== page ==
I’ve got a bit of a thing for Bolt Editions, the London Field-based illustration collective who just happen to have some of the best in the business under their wing. With their Masterminds exhibition now open at Brixton Village, this heartily joyful risograph from Brett Ryder pretty much sums up what these guys do best – printing and selling matter that promotes the work of talented artists and makes the world just a little bit brighter.
www.brettryder.co.uk
www.bolteditions.co.uk

Chris Mizen: The Ampersand

An oft forgotten symbol for some – and obsession for others – the ampersand was probably due for a tribute song. And here it is, hot off the press and into our hands! Mizen certainly falls into the “obsessed” category but he’s got some fair points – as he says this unique symbol “can really finish off a typeface,” and gives designers “a chance to showcase artistic flair.” A beautifully conceived and cleanly executed project that delights as much as it informs.
www.chrismizen.co.uk

Jonas Delaborde: Building Apocalypse City

French photographer and illustrator Jonas Delaborde choses to leave things a bit ambiguous with his latest project – there’s talk of an apocalypse, a year which last 260 days (20 months of 13 days), a cyclical process of old buildings turning into moss and mushrooms and new buildings taking their place. If you’re a bit confused it’s ok, so am I. But does it matter? It’s the weekend and these crazy colorful concept sketches are just about coolest architecture proposals for miles around.
www.jonasdelaborde.com
www.sixpack.fr

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Posted by Charlotte Simmonds

Californian Charlotte joined us as an editorial intern after studying at New York university and London Metropolitan University. She wrote for the site between January and March 2012.

Most Recent: Graphic Design View Archive

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    As the creative world digests last night’s big D&AD winners (those that scooped Black and White Pencils), there was a host of interesting work recognised in the 44 Yellow Pencils given out at the London awards bash. In total, the D&AD juries considered 847 projects this year and so less than one in five made the prestigious Yellow Pencil cut. Here’s our rundown of those winners that caught our eye for one reason or another – you can see the full list of winners over on the D&AD site here.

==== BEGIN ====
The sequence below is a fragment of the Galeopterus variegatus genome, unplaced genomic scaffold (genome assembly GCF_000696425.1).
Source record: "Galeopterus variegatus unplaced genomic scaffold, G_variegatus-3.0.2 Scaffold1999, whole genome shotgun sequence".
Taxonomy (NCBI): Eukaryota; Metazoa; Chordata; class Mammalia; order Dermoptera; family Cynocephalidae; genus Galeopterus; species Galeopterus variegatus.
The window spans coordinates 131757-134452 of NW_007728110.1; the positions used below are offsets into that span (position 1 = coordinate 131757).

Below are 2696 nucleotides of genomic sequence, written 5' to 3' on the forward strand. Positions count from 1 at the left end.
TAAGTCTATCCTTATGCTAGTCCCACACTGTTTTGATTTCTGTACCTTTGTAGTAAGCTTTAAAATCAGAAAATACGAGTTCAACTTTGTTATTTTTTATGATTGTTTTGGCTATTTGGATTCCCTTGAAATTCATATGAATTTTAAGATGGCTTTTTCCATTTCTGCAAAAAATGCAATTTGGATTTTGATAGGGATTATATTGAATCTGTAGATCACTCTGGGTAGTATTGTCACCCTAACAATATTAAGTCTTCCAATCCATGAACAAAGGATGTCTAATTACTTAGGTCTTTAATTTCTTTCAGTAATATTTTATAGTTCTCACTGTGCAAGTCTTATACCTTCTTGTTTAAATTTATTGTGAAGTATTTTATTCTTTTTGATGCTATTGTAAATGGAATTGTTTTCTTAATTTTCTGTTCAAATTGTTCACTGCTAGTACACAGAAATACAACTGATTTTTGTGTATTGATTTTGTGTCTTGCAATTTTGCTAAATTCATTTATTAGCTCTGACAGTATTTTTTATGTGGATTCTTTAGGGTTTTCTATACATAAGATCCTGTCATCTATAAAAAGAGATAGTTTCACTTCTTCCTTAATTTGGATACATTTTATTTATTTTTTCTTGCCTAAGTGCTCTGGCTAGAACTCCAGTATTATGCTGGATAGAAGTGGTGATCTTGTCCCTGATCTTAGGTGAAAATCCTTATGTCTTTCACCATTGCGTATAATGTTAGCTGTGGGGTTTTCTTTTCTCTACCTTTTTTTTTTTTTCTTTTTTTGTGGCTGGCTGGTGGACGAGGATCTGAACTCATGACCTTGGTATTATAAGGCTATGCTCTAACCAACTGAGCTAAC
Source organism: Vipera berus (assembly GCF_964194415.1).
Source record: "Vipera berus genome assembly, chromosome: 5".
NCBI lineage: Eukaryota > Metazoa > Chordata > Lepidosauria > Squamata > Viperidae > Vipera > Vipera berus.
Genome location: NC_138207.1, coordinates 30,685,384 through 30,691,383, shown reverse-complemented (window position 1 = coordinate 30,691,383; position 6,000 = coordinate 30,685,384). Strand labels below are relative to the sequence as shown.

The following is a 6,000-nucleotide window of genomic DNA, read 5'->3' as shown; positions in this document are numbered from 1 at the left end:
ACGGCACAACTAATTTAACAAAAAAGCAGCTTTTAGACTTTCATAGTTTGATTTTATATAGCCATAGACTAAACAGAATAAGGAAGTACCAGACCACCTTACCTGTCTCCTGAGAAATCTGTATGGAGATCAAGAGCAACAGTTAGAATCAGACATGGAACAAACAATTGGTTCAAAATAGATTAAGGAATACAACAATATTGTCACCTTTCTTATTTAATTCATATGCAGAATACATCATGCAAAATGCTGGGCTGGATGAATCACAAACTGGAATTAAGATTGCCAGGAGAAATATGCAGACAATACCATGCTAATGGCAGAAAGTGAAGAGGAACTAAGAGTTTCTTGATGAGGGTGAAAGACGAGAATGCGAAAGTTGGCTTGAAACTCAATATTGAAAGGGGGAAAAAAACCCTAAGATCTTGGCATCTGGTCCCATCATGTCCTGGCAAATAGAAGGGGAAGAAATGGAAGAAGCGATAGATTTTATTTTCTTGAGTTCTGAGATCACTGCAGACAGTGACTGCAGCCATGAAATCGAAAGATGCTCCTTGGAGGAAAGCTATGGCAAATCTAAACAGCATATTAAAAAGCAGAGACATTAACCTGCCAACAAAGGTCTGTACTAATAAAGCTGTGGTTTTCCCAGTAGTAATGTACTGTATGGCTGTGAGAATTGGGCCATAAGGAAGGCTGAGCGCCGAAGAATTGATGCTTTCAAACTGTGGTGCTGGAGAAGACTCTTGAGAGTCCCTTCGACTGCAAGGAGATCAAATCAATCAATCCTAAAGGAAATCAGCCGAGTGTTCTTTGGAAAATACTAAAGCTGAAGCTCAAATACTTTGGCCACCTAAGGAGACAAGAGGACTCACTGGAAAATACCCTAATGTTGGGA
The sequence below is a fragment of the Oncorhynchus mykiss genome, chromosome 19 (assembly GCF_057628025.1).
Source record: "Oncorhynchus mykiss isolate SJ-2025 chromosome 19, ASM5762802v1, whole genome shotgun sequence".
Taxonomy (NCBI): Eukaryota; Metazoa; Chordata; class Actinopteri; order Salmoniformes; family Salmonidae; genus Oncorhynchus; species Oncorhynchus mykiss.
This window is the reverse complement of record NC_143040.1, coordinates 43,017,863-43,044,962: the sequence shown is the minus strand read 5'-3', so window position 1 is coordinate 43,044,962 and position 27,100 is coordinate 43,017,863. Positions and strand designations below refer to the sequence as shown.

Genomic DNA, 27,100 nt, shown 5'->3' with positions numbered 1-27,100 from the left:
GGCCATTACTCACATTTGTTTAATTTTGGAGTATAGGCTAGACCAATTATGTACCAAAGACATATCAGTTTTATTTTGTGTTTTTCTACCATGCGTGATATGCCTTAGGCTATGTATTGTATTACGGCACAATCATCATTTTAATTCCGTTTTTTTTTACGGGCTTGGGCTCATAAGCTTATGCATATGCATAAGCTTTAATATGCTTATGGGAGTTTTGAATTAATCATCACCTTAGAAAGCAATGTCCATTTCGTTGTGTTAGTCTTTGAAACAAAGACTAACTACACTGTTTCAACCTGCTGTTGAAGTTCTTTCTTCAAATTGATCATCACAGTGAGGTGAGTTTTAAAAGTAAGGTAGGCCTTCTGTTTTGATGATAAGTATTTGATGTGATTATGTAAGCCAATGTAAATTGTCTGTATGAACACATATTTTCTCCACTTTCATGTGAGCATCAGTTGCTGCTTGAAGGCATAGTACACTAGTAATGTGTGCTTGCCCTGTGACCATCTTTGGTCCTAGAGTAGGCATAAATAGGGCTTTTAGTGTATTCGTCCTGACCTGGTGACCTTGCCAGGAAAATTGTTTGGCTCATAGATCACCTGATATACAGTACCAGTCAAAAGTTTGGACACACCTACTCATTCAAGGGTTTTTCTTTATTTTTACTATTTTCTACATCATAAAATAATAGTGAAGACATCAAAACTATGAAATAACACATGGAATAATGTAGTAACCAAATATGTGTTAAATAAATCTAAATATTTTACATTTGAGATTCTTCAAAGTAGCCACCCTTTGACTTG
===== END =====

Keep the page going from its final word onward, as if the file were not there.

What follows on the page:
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    Staying two seasons ahead (calendar-wise, at least) of the autumn art fair scrum, Art 15 takes place this week over in west London, heralded by some unmissably bright new branding by The Plant. The annual fair – now in its third outing – used to take place in February, and its new look aims to reflect its sunnier spot on the calendar. “As it’s spring and it’s a fairly new fair, we felt [the new identity] needed to look quite bold,” says Matt Utber, founder of The Plant, who also designed the fair’s initial identity. “We chose colours that were very bright and vibrant because of that light change – it reflects new life, flowers bursting into existence, it’s that kind of feel.”

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    Australian designer Thomas Williams’ work has appeared on the site several times over the years, in the shape of his editorial work for MADE, Nourished Journal and The Process Journal. He has recently decamped to Los Angeles and set up his own studio, Thomas Williams & Co., which comes complete with a newly updated site on which you can peruse his publication work alongside all manner of considered and communicative identity projects.

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    I’m all for a bargain but when I hear about people queuing up at 4:30am for the big Next sale every year I can’t help but sigh. Surely sleeping is more preferable to numb lips chapping in the wind as you stand next to other haggard shoppers? Even bigger than Next’s sale is Japanese department store Laforet HARAJUKU’s annual “Grand Bazar,” which has taken sale shopping to a new level.

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    Is there no end to Bureau Mirko Borsche’s brilliance? Having already produced season after season’s worth of printed collateral for long-term client the Bayerische Staatsoper, Mirko’s eponymous studio has just released its newest collection of work for the theatre. Spanning a series of events entitled Die Unmögliche Enzyklopädie, plus posters for the house orchestra Bayerisches Staatsorcheter and premiere posters too, the newest selection might even be the most diverse to date.